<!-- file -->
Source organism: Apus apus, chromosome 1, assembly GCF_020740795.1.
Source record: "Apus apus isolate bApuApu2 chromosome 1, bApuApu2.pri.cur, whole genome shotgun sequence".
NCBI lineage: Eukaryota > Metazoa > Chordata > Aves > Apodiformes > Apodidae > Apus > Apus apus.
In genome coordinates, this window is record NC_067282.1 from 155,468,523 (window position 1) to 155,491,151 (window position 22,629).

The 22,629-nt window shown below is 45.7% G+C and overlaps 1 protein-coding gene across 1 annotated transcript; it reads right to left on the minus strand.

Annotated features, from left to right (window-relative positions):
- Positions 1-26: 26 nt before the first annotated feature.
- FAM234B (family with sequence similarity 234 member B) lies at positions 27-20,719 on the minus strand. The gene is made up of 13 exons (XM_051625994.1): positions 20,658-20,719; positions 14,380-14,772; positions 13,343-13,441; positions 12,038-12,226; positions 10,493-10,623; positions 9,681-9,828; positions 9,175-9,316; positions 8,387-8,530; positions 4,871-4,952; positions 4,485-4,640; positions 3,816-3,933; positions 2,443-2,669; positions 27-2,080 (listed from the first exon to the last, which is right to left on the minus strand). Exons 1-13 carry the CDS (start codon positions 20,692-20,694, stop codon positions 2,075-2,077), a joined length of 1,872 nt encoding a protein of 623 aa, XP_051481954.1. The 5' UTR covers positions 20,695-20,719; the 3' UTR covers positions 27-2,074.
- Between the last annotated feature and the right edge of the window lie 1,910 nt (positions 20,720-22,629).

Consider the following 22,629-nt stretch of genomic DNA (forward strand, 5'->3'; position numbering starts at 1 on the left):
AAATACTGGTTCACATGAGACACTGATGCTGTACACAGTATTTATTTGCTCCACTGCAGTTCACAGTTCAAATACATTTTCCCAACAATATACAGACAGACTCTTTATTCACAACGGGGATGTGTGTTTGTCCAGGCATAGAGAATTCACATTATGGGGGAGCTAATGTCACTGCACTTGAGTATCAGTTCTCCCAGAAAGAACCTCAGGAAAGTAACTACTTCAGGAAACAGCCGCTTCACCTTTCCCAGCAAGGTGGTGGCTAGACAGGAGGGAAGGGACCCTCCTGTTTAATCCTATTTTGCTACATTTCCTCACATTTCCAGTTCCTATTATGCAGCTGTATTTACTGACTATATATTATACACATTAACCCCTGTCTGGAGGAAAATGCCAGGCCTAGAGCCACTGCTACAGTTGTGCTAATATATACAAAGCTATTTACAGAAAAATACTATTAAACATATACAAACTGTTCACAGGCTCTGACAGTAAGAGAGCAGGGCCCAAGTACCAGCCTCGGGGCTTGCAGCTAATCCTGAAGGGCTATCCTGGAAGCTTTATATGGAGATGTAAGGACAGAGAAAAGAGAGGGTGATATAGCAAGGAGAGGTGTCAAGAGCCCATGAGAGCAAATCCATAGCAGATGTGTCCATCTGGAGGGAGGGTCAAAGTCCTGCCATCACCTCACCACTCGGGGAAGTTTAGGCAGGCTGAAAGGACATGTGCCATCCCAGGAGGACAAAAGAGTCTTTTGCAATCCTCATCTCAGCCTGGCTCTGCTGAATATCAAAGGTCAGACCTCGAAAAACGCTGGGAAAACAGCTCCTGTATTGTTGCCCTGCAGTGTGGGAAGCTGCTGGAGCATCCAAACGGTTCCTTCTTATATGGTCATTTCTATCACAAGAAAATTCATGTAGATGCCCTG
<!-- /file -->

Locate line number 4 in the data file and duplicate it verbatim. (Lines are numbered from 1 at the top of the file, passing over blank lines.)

In genome coordinates, this window is record NC_067282.1 from 155,468,523 (window position 1) to 155,491,151 (window position 22,629).